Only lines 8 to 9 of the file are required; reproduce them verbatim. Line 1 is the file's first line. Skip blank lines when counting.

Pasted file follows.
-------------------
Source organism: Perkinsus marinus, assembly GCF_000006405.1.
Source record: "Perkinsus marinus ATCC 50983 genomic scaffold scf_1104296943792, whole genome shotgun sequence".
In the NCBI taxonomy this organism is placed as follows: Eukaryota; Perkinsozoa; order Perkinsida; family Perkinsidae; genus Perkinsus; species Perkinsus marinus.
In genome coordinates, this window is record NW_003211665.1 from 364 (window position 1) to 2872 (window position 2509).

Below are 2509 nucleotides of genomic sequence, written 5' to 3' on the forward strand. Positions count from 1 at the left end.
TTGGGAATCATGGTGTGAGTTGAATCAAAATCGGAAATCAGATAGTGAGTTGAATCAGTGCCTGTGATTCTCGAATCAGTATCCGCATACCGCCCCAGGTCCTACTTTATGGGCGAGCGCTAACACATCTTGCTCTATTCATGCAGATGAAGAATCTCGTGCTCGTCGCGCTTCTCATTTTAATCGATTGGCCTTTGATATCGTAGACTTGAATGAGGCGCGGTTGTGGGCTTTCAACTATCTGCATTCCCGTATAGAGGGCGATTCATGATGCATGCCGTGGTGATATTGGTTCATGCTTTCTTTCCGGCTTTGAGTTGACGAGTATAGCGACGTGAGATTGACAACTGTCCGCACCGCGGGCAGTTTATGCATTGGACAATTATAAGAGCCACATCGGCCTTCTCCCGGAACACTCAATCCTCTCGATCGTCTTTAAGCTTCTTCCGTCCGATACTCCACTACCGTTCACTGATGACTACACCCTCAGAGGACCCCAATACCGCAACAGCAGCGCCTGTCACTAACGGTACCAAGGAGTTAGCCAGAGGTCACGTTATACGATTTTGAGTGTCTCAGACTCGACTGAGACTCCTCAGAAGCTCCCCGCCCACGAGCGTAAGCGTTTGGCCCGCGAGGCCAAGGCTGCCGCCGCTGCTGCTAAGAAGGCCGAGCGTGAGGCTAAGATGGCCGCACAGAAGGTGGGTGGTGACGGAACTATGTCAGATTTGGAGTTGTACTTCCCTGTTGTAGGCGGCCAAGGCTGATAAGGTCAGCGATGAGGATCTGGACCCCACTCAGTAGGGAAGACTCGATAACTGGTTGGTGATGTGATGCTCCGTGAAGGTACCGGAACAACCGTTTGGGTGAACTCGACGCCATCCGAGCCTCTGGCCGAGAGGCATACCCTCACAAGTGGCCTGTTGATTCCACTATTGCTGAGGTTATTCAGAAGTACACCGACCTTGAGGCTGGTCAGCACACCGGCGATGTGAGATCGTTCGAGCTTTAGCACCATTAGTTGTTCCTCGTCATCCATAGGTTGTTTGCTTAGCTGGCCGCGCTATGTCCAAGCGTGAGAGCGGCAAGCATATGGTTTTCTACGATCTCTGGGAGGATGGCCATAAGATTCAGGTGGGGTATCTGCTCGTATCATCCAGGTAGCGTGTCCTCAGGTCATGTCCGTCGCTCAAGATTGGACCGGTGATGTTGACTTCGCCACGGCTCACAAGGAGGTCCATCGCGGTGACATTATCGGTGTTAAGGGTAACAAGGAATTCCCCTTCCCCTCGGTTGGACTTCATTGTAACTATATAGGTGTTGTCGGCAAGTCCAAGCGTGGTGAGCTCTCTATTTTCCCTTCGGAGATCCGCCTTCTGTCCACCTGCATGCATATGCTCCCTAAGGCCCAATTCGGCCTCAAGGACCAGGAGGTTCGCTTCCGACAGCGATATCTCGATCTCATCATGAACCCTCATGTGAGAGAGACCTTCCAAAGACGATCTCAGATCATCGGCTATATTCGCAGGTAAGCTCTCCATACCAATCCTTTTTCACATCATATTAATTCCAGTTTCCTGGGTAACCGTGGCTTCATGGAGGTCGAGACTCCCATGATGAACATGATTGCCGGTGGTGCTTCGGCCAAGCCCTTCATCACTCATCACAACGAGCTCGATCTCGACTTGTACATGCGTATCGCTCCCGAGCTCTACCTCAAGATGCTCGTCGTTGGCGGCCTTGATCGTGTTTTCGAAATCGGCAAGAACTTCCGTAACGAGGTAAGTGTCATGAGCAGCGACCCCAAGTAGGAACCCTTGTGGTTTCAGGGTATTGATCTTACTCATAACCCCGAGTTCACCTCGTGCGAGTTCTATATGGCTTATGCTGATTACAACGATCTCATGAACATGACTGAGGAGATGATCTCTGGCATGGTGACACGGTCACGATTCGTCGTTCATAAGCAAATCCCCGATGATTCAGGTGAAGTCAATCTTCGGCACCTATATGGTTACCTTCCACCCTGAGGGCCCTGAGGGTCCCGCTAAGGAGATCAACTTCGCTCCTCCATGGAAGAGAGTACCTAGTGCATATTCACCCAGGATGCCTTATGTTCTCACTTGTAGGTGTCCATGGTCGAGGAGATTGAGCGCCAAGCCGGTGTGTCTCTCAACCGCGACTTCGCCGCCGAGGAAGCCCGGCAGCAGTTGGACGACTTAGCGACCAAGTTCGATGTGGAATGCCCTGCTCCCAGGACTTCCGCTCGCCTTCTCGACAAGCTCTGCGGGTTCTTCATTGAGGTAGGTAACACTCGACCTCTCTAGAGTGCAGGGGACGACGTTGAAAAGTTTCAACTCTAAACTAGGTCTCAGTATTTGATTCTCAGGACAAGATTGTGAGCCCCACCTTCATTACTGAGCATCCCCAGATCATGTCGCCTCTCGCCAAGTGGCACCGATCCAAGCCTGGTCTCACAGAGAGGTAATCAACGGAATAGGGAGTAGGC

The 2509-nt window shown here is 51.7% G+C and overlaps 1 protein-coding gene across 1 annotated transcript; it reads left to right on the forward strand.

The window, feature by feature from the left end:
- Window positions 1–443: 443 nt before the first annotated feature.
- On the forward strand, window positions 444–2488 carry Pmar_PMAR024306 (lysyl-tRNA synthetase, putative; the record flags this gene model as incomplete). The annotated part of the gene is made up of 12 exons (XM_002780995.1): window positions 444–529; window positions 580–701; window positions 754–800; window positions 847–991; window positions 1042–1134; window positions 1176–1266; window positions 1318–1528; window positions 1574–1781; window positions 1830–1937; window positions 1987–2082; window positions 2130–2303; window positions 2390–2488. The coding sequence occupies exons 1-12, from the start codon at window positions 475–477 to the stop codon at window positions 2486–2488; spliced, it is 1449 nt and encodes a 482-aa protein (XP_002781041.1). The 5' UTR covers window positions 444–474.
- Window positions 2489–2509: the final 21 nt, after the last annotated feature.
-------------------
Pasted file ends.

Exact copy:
The window, feature by feature from the left end:
- Window positions 1–443: 443 nt before the first annotated feature.